Electro-Motive's GP20 was essentially the builder’s first entry into what is now considered second-generation diesels. To some extent the locomotive was an experimental design offering a turbocharged version of EMD's reliable model 567 prime mover. It was also the first road switcher the company offered with a standard low nose/hood that tapered away from the cab (the builder would refine this design in the later GP30 model). When production ended on the GP20 a little more than a half-dozen domestic railroads purchased more than 200 examples of the locomotive. Today, this resilient little road switcher can still be found in operation on numerous short lines are the country. Additionally, at least two are known to be officially preserved; Southern Pacific #7207 used by the Blue Ridge Scenic Railway and Western Pacific #2001 at the Western Pacific Railroad Museum.
The GP20 debuted in 1959 and remained in Electro-Motive's catalog through 1962. It was the first model of what is commonly referred today as second-generation diesels, or those designs that are clearly distinguished from earlier models with less horsepower and fewer other technological features. The GP20 was one of EMD’s first to feature a low, short hood which became a standard feature on future models over the next 30+ years (until the FRA mandated that the wide "safety" cab employed on every new locomotive in the 1990s for added safety). The GP20's prime mover was EMD’s upgraded 567D2 turbocharged engine, which significantly increased horsepower from earlier models.
Interestingly, the idea for the GP20 came from an experimental test by Union Pacific. Using nine of its GP9s the railroad added a turbocharger to boost their horsepower rating to 2,000 dubbing the locomotives Omaha GP20s. The idea turned out a huge success despite EMD's reservations about adding the feature to its prime mover. With the experiment considered a resounding success the builder decided to catalog the turbocharger in a brand new model. The GP20 came equipped with dynamic brakes as a standard option (a system for temporarily employing traction motors as generators and using the resulting electromotive force to slow the train) and offered oil-bath filters to keep out dust, dirt, and other particles from reaching internal components, a relatively new concept for its time.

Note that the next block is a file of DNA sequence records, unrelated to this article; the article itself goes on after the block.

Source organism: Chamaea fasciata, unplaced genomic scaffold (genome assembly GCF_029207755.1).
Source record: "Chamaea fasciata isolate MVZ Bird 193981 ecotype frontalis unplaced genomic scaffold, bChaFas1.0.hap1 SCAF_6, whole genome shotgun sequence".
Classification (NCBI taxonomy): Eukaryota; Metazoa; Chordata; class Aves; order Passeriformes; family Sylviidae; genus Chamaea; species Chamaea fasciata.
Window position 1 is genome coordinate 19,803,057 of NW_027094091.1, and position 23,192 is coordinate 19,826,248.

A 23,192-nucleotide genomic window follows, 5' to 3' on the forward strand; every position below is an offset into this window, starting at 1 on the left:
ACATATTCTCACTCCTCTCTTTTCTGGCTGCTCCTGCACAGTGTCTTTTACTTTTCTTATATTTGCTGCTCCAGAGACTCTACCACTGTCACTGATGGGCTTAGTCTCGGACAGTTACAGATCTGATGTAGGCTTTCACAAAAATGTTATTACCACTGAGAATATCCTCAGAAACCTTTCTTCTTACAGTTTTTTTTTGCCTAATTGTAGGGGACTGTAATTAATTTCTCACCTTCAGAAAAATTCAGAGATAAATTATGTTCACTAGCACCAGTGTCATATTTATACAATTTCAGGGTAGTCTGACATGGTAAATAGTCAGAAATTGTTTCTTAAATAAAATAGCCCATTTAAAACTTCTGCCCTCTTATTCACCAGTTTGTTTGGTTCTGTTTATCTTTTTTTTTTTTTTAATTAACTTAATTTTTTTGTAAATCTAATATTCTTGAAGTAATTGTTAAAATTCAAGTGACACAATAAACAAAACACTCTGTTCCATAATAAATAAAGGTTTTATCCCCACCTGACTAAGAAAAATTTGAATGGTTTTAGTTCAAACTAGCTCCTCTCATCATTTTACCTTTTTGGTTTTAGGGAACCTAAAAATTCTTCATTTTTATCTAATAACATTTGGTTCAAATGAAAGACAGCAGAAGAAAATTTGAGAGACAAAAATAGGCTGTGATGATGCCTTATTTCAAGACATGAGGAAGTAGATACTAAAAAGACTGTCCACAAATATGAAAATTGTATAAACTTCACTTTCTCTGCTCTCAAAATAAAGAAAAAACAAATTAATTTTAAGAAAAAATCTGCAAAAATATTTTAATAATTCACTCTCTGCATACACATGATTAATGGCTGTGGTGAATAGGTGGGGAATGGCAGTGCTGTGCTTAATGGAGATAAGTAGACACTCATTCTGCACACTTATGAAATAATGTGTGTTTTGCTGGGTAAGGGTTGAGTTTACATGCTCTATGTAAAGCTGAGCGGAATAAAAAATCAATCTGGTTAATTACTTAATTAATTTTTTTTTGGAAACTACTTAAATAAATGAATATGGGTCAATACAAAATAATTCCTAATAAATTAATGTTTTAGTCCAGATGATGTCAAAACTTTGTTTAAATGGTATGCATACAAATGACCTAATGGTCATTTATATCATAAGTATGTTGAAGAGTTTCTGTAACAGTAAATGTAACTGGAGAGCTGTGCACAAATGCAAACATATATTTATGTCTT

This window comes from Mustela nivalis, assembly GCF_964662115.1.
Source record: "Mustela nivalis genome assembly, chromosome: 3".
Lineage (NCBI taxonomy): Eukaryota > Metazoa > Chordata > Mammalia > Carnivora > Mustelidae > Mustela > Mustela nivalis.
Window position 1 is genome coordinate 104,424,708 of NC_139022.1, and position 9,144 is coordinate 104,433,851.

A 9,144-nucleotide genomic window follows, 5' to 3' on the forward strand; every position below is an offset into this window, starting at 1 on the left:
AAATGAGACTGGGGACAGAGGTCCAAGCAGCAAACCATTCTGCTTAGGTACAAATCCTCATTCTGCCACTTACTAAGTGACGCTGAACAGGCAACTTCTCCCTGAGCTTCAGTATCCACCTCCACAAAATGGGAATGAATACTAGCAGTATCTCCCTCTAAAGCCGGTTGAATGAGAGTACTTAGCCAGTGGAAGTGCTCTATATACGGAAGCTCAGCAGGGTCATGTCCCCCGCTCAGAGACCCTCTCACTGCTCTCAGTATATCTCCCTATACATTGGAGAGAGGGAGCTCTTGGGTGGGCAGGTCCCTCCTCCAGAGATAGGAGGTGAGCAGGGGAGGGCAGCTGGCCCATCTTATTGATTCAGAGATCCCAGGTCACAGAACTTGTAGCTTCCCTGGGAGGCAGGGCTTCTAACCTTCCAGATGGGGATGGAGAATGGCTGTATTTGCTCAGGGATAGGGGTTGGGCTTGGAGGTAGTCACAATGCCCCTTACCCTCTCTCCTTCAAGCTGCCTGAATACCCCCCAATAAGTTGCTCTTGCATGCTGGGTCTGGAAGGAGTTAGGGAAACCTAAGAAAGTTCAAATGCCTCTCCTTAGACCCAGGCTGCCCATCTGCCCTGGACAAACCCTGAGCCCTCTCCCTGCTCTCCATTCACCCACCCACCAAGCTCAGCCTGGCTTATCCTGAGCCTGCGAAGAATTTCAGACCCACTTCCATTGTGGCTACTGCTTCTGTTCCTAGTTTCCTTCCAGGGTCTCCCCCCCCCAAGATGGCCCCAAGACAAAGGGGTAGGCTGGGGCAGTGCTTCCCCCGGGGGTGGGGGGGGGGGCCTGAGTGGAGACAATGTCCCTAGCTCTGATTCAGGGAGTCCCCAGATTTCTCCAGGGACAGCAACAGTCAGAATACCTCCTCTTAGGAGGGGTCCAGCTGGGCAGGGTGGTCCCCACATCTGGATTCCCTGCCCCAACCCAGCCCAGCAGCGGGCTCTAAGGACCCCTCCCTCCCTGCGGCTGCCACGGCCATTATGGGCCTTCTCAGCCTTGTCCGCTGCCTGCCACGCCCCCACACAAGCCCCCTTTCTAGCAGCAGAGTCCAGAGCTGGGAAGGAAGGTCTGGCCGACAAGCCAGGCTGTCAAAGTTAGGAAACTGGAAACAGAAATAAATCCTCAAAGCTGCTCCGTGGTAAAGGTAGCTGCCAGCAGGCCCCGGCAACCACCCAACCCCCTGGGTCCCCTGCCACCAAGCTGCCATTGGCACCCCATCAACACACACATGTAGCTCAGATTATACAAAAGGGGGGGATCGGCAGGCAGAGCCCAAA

The GP20 offered tractive effort ratings similar to the earlier GP18, which was a slight increase above the GP7 and GP9; 64,000 pounds starting effort and 45,000 pounds continuous. While the locomotive was not as successful as its later counterparts such as the GP30, GP40/-2, and SD40/-2 it nevertheless had decent sales for only being in the catalog for three years and cranked out a total of 260 units. Of note, railroads like the Western Pacific and Great Northern purchased theirs with the standard high hood found on the GP18s, GP9s, and GP7s. Perhaps the key visual differences between the GP20 and the late GP30 was the latter’s distinctive bulge over the cab where the dynamic braking was housed (a cosmetic feature only) and a solid front windshield as opposed to a split version on the GP30.
Buyers of the locomotive included the Santa Fe (75), Burlington (36), Great Northern (36, high hoods), New York Central (15), Southern Pacific (34), Cotton Belt (20), Union Pacific (30), WP (10, high hoods). Additionally, EMD's four demonstrators, 5625–5628, went to Southern Pacific. Places where one can still find GP20s in operation today include the Georgia Midlands Railroad, RJ Corman, Lycoming Valley Railroad, Georgia Northeastern, Alabama & Tennessee River, Decatur Junction Railway, Georgetown Railroad, Central New England Railroad, Sierra Railroad, Keokuk Junction Railway, Peoria & Western, Kansas City Terminal, Massachusetts Central, Arizona Eastern Railway, Fort Smith Railroad, Georgia Southern, and the Toledo, Peoria & Western.